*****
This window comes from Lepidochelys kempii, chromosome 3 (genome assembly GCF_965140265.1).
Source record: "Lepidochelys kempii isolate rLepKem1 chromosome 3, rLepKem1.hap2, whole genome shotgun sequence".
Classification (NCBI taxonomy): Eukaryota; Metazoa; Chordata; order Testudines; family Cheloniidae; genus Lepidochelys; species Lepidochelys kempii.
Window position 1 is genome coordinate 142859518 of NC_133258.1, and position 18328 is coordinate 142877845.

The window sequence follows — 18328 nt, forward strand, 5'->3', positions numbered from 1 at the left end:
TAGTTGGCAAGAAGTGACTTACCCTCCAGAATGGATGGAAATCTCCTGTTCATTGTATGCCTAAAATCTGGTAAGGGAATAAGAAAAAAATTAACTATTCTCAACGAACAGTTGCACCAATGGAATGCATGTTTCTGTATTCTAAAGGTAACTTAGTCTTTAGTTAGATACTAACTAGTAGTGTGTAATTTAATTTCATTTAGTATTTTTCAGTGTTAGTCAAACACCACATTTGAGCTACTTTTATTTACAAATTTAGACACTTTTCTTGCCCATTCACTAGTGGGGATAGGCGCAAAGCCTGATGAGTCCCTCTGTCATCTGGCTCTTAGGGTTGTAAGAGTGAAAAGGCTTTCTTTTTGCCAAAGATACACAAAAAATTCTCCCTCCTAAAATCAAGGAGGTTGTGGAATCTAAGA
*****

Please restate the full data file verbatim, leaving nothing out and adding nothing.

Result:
This window comes from Lepidochelys kempii, chromosome 3 (genome assembly GCF_965140265.1).
Source record: "Lepidochelys kempii isolate rLepKem1 chromosome 3, rLepKem1.hap2, whole genome shotgun sequence".
Classification (NCBI taxonomy): Eukaryota; Metazoa; Chordata; order Testudines; family Cheloniidae; genus Lepidochelys; species Lepidochelys kempii.
Window position 1 is genome coordinate 142859518 of NC_133258.1, and position 18328 is coordinate 142877845.

The window sequence follows — 18328 nt, forward strand, 5'->3', positions numbered from 1 at the left end:
TAGTTGGCAAGAAGTGACTTACCCTCCAGAATGGATGGAAATCTCCTGTTCATTGTATGCCTAAAATCTGGTAAGGGAATAAGAAAAAAATTAACTATTCTCAACGAACAGTTGCACCAATGGAATGCATGTTTCTGTATTCTAAAGGTAACTTAGTCTTTAGTTAGATACTAACTAGTAGTGTGTAATTTAATTTCATTTAGTATTTTTCAGTGTTAGTCAAACACCACATTTGAGCTACTTTTATTTACAAATTTAGACACTTTTCTTGCCCATTCACTAGTGGGGATAGGCGCAAAGCCTGATGAGTCCCTCTGTCATCTGGCTCTTAGGGTTGTAAGAGTGAAAAGGCTTTCTTTTTGCCAAAGATACACAAAAAATTCTCCCTCCTAAAATCAAGGAGGTTGTGGAATCTAAGA